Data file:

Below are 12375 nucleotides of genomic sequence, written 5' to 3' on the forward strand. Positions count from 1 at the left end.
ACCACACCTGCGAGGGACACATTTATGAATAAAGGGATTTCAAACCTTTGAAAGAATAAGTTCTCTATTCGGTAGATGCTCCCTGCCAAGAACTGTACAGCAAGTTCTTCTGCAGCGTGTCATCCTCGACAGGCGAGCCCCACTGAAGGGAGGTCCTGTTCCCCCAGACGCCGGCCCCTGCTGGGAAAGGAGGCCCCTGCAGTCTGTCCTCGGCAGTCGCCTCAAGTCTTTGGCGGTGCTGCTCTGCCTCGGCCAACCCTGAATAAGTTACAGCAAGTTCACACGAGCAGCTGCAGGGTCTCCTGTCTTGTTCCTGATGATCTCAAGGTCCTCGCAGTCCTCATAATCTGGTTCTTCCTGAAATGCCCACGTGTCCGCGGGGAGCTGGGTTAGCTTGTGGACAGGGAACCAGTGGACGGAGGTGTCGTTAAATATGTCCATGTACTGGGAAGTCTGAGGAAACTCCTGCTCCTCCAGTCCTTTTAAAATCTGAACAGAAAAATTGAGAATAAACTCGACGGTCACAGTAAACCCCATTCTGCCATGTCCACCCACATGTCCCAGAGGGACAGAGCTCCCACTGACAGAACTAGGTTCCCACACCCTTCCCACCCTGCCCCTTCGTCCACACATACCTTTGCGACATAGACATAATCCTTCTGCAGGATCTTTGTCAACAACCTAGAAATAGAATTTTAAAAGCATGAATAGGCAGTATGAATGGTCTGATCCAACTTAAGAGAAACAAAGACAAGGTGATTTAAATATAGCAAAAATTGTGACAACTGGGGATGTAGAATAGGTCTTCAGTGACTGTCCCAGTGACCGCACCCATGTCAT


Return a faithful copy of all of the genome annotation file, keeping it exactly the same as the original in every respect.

Below are 12375 nucleotides of genomic sequence, written 5' to 3' on the forward strand. Positions count from 1 at the left end.
ACCACACCTGCGAGGGACACATTTATGAATAAAGGGATTTCAAACCTTTGAAAGAATAAGTTCTCTATTCGGTAGATGCTCCCTGCCAAGAACTGTACAGCAAGTTCTTCTGCAGCGTGTCATCCTCGACAGGCGAGCCCCACTGAAGGGAGGTCCTGTTCCCCCAGACGCCGGCCCCTGCTGGGAAAGGAGGCCCCTGCAGTCTGTCCTCGGCAGTCGCCTCAAGTCTTTGGCGGTGCTGCTCTGCCTCGGCCAACCCTGAATAAGTTACAGCAAGTTCACACGAGCAGCTGCAGGGTCTCCTGTCTTGTTCCTGATGATCTCAAGGTCCTCGCAGTCCTCATAATCTGGTTCTTCCTGAAATGCCCACGTGTCCGCGGGGAGCTGGGTTAGCTTGTGGACAGGGAACCAGTGGACGGAGGTGTCGTTAAATATGTCCATGTACTGGGAAGTCTGAGGAAACTCCTGCTCCTCCAGTCCTTTTAAAATCTGAACAGAAAAATTGAGAATAAACTCGACGGTCACAGTAAACCCCATTCTGCCATGTCCACCCACATGTCCCAGAGGGACAGAGCTCCCACTGACAGAACTAGGTTCCCACACCCTTCCCACCCTGCCCCTTCGTCCACACATACCTTTGCGACATAGACATAATCCTTCTGCAGGATCTTTGTCAACAACCTAGAAATAGAATTTTAAAAGCATGAATAGGCAGTATGAATGGTCTGATCCAACTTAAGAGAAACAAAGACAAGGTGATTTAAATATAGCAAAAATTGTGACAACTGGGGATGTAGAATAGGTCTTCAGTGACTGTCCCAGTGACCGCACCCATGTCAT